The school is 36 km from Dodoma, Tanzania’s capital, a little south of the equator, and in the middle of the country. It is a very poor region, the area is semi-desert, hilly and badly de-forested. It is strikingly beautiful. Traditional rural houses are low, rectangular, mud brick with thatched or mud roofs.
Tanzanian people are famous for their welcome and cheerfulness. Village life is communal but can be cruel for the people who are sick, old, uneducated, abandoned or orphaned.
In a 2019 survey, life expectancy in Tanzania was 65 years. HIV incidents in Tanzania are decreasing. Many people live a near cashless life, eating what they can grow, and selling any surplus in the market. Subsistence farming is the norm in and around Mvumi. Some can hire a team of oxen to plough their fields before the rain comes. Most rely on their hand-held hoes.
Most women and girls live in a physically demanding routine of water collecting and maize pounding, and other domestic chores. Many houses have an earth floor, small windows and no protection against insects. Illness, including malaria is common.
Education is costly
Illiteracy can still be a problem. Rural primary schools and secondary schools often struggle. Primary teaching is in Swahili, yet the state requires that secondary education is taught in English. Many Tanzanians are unable to attend secondary education either from inadequate primary education, or as a result of family duties.
Mvumi Secondary School was started in 1994 in the middle of Mvumi, a large, busy village which has grown up around its mission hospital. Both the school and the hospital were founded by the Anglican Diocese of Central Tanganyika (DCT). It is an Anglican school but is open to all, regardless of faith.
All examinations are in English with the exception of Kiswahili. For most students, English is their third language. Conversation English is practised in debating, morning speeches and competitions.
Because of the Trust's links with donors abroad, the school has been able to build a range of buildings, to drill and secure a reliable bore hole, to install electricity and improve other facilities such as the sports fields, science laboratories and library facilities.
The diet of our students may still be considered inadequate by some people in the West. Some vegetables are cooked each day and one piece of fruit is given once a week. Lunch is ugali and beans. Meat may be serve once a week. However, the school diet is still a great improvement for many whose home circumstances are very difficult. All sponsored students are provided with lunch at school.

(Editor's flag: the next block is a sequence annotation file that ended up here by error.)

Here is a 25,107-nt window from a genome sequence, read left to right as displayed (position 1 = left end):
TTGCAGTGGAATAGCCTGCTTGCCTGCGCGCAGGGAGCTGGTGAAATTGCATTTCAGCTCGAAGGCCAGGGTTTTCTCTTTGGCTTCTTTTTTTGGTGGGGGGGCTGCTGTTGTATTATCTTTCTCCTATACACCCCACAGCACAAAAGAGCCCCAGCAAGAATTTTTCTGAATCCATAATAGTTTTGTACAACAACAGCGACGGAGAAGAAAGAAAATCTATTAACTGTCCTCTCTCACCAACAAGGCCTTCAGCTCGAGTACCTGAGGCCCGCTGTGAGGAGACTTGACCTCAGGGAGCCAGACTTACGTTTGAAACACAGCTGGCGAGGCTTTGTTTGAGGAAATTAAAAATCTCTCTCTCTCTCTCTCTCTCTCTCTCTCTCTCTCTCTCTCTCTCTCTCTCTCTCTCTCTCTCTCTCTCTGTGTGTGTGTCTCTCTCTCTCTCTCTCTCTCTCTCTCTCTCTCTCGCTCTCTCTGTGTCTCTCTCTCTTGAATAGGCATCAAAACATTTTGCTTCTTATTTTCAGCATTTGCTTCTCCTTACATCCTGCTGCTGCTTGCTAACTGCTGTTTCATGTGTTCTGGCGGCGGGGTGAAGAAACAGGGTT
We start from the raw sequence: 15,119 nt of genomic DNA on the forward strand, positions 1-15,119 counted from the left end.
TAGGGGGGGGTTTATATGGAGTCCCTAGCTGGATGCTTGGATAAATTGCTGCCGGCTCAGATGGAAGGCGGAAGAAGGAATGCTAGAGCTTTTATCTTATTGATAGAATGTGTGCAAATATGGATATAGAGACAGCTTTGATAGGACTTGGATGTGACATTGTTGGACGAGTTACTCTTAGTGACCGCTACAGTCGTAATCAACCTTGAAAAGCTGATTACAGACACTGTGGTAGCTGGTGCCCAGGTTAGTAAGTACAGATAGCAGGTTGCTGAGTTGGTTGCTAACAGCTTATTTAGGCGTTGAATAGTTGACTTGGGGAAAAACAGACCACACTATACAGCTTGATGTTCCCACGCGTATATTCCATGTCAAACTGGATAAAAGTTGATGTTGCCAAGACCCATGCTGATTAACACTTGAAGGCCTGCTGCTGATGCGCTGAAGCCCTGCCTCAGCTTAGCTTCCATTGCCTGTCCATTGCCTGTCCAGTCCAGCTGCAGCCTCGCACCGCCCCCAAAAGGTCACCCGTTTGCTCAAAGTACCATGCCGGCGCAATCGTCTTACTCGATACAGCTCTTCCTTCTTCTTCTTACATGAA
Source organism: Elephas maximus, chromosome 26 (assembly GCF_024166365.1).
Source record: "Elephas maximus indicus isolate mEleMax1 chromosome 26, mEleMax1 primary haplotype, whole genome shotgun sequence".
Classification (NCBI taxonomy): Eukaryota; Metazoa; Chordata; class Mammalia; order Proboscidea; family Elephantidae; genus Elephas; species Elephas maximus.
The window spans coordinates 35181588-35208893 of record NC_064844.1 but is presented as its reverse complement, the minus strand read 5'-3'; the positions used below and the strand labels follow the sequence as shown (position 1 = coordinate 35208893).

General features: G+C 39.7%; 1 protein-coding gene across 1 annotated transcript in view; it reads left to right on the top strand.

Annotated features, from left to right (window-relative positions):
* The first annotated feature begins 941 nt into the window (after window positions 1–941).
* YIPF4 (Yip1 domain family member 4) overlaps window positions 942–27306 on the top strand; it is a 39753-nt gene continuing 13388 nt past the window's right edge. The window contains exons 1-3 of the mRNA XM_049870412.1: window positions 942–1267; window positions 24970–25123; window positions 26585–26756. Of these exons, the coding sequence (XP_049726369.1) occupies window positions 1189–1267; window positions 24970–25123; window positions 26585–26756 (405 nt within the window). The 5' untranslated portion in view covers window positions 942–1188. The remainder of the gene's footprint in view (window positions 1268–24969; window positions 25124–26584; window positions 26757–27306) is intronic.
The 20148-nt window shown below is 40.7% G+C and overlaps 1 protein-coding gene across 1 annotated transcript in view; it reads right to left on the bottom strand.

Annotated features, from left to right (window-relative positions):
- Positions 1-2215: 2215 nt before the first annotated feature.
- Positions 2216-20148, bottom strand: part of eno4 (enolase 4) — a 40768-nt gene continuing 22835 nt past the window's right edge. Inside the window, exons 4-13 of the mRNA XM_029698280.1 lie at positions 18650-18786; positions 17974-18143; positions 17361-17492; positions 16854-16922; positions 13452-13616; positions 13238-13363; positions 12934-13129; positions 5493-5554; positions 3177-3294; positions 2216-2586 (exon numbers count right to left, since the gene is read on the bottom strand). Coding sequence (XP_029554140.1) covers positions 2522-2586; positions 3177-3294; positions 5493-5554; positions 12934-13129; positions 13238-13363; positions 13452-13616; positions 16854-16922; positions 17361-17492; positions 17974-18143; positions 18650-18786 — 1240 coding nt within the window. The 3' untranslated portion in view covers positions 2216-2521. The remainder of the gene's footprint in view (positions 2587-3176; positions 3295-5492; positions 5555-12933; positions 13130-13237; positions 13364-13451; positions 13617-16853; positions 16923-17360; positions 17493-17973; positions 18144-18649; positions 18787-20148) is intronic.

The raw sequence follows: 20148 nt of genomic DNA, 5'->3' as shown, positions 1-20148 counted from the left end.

The school has a good reputation with fee-paying students from all over Tanzania and from all backgrounds. Our current school roll is 520 and well over half of those board or lodge locally.
The school in partnership with the Diocese and the Government, funded by the Trust, set up a unit for visually impaired students in 2008. This purpose-built resource centre, the Visial Impairment Unit, is for students who are blind or visually impaired. This unit is supported by 4 trained special needs teachers. The unit has 2 classrooms, a work room and a resource space. Students have access to braille machines and other assistive technologies such as magnifiers. The Trust assists the school in purchasing specialist braille paper for embossing (printing in braille) the school exams and some text books when needed.
Education at Mvumi is deliberately broad. The school has a holistic approach to develop students academically, socially, morally, spiritually and physically. This vision is that they will grow into skilled and responsible citizens, with a sense of duty to their community and their nation.
There is a sponsorship scheme which is overseen in the UK. There are two volunteer Mvumi School Trust Representatives. Sponsored students are selected from local and neighbouring primary schools and are from poor backgrounds.
Some visually impaired students are fully funded by the Mvumi School Trust through sponsorship. The Tanzanian Government meets specialist teachers’ salaries and some running costs.
Class sizes in government schools are usually very large. At Mvumi Secondary School we are fortunate that we have a large staff and a healthy teacher/student ratio.
The Academic Team is supported by a team of non-teaching staff.
All teachers are either university graduates or diploma holders and are trained, or in the process of being trained as teachers. All have been educated in Tanzania.
The Headteacher leads a senior Academic Team made up of the Heads of Arts, Science, Commerce, Visually Impaired unit, the Academic Masters, the Discipline teachers, the Senior Accountant and the Trust Representative.
An extensive curriculum is offered in: Civics, HIstory, Geography, English, Kiswahili, Biology, Chemistry, Physics, Mathematics, Religion, and Computing. There are teachers in each of these subjects.
The School's Chief Accountant leads an Administration Team comprising the Cashier, the Procurement officer and the Storekeeper. The Mvumi School Representative assists the chief accountant.
Each of the school's three boarding houses is supervised by two matrons or patrons who combine pastoral care for the students with supervision of health and cleanliness.
The school has attractive grounds which are maintained by the students overseen by the 2 gardeners. The school employs security guards to ensure that the environment is safe for the students and staff.
The school has a relationship with Queen Elizabeth's High School in UK through the Connecting Classroom initiative. This global education programme enables teachers and their students to understand issues of worlwide importance, gain a sense of social responsibility and develop skills to succeed in a global society. Staff from UK and Mvumi have visited each others schools to work with teachers and students to support this programme.